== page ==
By Peter McLaren-Kennedy • 30 July 2022 • 10:05
Blood transfusion - Image Sebgross/Shutterstock.com
Sir Brian Langstaff, who chairs the Infected Blood Enquiry set up to investigate the scandal, said late Friday, July 29 that those infected and or their bereaved partners should receive £100,000 (€117,500) in compensation.
With more than 4,000 victims still said to be alive and more than 2,400 dead, the scandal resulted in patients being infected with HIV and Hepatitis C through contaminated blood products.
Sir Langstaff said in publishing an interim report that he had written to the Paymaster General Michael Ellis saying: “As you will read, it was the force of Sir Robert Francis QC’s recommendation of an interim payment, as amplified by him in the course of his oral evidence to the inquiry, that caused me to reflect on whether I should exercise my powers to make such a report.
“I believed that elementary justice required that I consider this question. No submission made to me argued that I should not make a recommendation.
“Having considered the submissions and reflected on the evidence this inquiry has heard of profound physical and mental suffering across a wide range of backgrounds, from a diversity of places and in a variety of personal circumstances, I considered it right that I should make this report.
“I recommend that: (1) An interim payment should be paid, without delay, to all those infected and all bereaved partners currently registered on the UK infected blood support schemes, and those who register between now and the inception of any future scheme; (2) The amount should be no less than £100,000, as recommended by Sir Robert Francis QC.”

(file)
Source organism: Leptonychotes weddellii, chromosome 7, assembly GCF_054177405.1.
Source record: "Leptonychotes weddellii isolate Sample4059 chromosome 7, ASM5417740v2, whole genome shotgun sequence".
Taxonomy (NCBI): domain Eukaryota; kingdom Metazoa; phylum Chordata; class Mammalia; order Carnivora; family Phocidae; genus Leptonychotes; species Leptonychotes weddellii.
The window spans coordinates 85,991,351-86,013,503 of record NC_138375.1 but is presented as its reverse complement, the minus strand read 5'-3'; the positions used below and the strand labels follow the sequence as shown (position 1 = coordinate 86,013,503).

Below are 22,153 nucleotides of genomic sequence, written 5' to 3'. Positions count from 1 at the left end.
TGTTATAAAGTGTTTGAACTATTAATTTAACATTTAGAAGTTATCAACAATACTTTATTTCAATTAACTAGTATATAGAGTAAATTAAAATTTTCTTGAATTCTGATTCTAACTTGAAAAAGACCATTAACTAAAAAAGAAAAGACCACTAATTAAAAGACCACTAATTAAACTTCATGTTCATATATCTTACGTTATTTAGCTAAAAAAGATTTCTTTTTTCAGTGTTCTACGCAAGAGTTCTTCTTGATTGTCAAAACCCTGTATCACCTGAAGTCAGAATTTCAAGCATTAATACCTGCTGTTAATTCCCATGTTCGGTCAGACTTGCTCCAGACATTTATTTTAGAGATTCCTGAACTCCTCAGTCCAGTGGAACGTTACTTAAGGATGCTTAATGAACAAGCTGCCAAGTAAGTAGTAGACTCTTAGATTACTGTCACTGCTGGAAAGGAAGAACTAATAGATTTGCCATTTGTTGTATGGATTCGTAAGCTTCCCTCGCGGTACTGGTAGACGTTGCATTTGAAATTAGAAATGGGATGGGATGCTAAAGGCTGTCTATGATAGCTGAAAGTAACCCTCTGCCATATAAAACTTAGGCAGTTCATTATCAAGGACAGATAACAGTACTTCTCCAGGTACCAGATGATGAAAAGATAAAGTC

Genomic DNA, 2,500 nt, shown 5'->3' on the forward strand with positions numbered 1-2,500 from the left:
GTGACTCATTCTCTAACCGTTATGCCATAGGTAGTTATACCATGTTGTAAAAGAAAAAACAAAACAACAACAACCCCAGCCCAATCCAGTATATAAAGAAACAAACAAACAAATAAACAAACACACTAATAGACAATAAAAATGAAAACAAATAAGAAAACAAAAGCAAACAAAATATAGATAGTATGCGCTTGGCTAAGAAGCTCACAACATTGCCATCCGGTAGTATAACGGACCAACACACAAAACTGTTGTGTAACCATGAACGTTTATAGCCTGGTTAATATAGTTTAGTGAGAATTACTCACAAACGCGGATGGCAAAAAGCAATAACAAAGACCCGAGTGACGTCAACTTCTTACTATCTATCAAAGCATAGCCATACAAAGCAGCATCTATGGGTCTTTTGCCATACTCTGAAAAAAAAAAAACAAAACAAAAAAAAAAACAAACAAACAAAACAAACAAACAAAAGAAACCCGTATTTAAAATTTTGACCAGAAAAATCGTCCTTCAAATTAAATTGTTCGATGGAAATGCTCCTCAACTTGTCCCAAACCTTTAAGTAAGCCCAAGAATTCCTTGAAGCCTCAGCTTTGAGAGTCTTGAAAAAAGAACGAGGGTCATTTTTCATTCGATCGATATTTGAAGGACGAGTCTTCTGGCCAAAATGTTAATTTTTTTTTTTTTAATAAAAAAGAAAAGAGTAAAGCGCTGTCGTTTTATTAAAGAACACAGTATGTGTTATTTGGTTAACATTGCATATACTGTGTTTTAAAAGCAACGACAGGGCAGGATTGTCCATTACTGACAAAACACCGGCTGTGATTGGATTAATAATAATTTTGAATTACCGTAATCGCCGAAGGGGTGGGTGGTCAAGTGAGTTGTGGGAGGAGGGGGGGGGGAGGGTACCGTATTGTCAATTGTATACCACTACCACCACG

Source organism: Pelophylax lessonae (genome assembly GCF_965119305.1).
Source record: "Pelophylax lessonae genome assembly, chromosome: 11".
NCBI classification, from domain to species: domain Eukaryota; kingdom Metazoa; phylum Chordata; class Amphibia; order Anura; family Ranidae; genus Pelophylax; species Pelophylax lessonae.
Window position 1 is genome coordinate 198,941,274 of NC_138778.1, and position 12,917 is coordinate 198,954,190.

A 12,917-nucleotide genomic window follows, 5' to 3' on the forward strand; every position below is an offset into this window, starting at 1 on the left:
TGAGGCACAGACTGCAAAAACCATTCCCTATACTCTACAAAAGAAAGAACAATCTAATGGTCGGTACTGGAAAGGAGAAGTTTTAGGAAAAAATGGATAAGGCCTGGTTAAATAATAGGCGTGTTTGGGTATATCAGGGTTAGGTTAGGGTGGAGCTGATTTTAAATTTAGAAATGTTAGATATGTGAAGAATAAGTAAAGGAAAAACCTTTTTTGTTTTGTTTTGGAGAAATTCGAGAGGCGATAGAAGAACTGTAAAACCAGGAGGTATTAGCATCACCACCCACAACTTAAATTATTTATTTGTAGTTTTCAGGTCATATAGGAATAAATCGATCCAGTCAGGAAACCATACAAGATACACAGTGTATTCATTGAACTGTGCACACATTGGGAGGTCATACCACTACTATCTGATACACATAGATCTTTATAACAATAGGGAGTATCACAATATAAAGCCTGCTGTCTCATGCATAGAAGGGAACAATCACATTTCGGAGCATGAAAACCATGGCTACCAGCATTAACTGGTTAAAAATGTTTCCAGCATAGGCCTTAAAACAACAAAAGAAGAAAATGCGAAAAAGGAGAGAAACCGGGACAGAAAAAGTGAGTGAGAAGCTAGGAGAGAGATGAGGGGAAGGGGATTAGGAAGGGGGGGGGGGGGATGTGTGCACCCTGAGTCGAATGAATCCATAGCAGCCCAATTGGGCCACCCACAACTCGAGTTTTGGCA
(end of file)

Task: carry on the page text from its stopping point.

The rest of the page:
Solicitors acting for those affected said the development was welcome but that compensation was long overdue. They added that interim payments for the most vulnerable would go a long way in alleviating some of the decade long-suffering.
Des Collins, Senior Partner at Collins Solicitors told The Independent: “We look forward to the day when all victims of this scandal are properly compensated for their suffering and for those whose decisions led to the ruining of countless innocent lives being held to account.
“We now await the government’s response, and would like to thank the IBI chair Sir Brian Langstaff for recognising the importance of today’s recommendations.”
The government is not obliged to accept the recommendations contained in the report, but Sir Langstaff said that the interim report was not the end of the story.
He continued: “And I am obliged to recognise that the practical way to make payments swiftly is to do so through the currently infected blood support schemes. This is why I have decided to recommend that interim payments of no less than £100,000 (€117,500) are made to all infected people, and to all the bereaved partners currently registered with the schemes and those who register between now and the inception of any future scheme.
He apologised to those who did not fall into either category, recognising his announcement will be “disappointing for some”.
He continued: “I ask those who are disappointed to remember that this is not the end of the inquiry’s work, and the question of compensation, and its scope is not resolved in this short report on interim payments. I repeat, the interim report concerns only whether I should recommend interim payments.”
It is scandalous that it has taken 50 years for a recommendation to be made that NHS Infected blood victims should receive compensation
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Originally from South Africa, Peter is based on the Costa Blanca and is a web reporter for the Euro Weekly News covering international and Spanish national news.
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